Desired conditions for plasma membrane permeabilization include mild detergent treatment, mild protease treatment, mild shearing, and mild hypotonic shock. Mild conditions are those conditions able to permeabilize the plasma membrane while creating the least amount of damage to the nuclear DNA and proteins. Permeabilization can be detected using trypan blue. Trypan blue is a dye which cannot enter intact cells. The entrance of trypan blue into a cell indicates permeabilization. Protein degradation due to inadvertent protease activation can be determined using polyacrylamide gel electrophoresis to look for protein degradation products. The intactness of nuclear nucleic acids can be established by using agarose gel electrophoresis to determine the presence of nucleic acid degradation products.
Possible pretreatments for separation or alteration of cytoskeletal proteins and nuclear matrix proteins include the following:
(a) Treatment with one or more thiol reducing agent such as 10 mM dithiothreitol for a limited time, at a controlled temperature and pH, to denature cytoskeletal protein;
(b) Controlled salt extraction, such as by washing in buffers supplemented with increasing amounts of NaCl or KCl in the range of 0.025 to 1.0M, to selectively remove cytoskeletal proteins and proteins bound to DNA;
(c) Controlled poly-anion treatment, such as heparin at 0.01-1.0 mg/ml or penta sodium tripolyphosphate at 70 mM, in 10 mM borate buffer (TPP) at pH 9.0, to selectively remove positively charged cytoskeletal protein;
(d) Degradation of cytoskeletal proteins using a protease.
The extent of protein and DNA damage can be measured as described above. Preferably, nuclear isolation and pretreatment are both accomplished at the same time using mild concentrations of lysolecithin (e.g., 40 μg/ml) and protease (e.g., 0.3 μg/ml trypsin), such that a minimal amount of damage to non-cytoskeletal proteins, histones, and nucleic acid occurs. The minimum time and temperature required for detergent and protease treatment should be used. In the case of red blood cells this is about 10 minutes at 25° C., using 0.3 μg/ml of trypsin and 40 μg/ml of lysolecithin. As would be appreciated by one skill, the preferred time and temperature will change as the concentration of the reagents change.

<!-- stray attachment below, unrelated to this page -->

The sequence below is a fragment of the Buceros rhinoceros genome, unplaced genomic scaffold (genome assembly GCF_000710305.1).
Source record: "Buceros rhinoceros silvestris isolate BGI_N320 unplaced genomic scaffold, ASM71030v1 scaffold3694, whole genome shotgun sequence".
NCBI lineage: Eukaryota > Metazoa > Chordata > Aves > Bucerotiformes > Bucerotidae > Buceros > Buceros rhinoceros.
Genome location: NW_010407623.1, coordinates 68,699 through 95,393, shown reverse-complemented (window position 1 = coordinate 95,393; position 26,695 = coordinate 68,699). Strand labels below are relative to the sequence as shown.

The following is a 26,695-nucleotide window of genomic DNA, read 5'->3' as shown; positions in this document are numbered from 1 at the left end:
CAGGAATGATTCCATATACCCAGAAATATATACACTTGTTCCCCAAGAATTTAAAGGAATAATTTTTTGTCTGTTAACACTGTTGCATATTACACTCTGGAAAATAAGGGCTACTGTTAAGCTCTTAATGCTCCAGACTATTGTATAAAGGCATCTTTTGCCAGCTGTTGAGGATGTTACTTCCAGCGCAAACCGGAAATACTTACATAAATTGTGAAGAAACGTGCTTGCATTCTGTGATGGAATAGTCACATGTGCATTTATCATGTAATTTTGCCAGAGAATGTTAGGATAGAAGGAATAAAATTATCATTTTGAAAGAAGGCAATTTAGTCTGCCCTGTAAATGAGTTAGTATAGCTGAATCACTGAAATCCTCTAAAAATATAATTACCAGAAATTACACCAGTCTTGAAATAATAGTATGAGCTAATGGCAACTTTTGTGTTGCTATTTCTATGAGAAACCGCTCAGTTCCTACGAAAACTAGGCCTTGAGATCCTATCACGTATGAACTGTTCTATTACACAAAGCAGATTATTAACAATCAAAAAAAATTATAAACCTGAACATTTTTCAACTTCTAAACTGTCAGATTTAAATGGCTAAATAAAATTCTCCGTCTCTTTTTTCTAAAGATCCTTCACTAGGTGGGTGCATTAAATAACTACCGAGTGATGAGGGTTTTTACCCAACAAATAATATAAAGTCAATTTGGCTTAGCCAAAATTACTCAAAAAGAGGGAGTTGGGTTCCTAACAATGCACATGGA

Controlled treatment with ion-selective chelating agents may also be performed as an additional pretreatment. Suitable ion-selective chelating agents include EGTA which can chelate Ca2+ , EDTA which can chelate Ca2+ and Mg2+ , and mimosine which can chelate Cu2+ , Al3+ , and Fe3+ . These ions stabilize higher order chromatin structure, thus their chelation may aid in chromatin decondensation.
Methods to terminate the detergent and protease pretreatment include adding proteins to adsorb detergents (such as 0.4% bovine serum albumin, the bovine serum albumin employed at this step should be prepared by dialysis of commercially available BSA fraction V against distilled water to remove soluble salts followed by lyophilization), and adding protease inhibitors (such as soybean trypsin inhibitor) to the reaction. The pretreated nuclei should be subsequently washed using an ice cold solution designed to preserve genomic DNA intactness. NIB buffer can be used for this purpose. NIB is made up of 250 mM sucrose, 25 mM NaCl, 10 mM Pipes, 1.5 mM MgCl2, 0.5 mM spermidine, and 0.15 mM spermine, pH 7.0.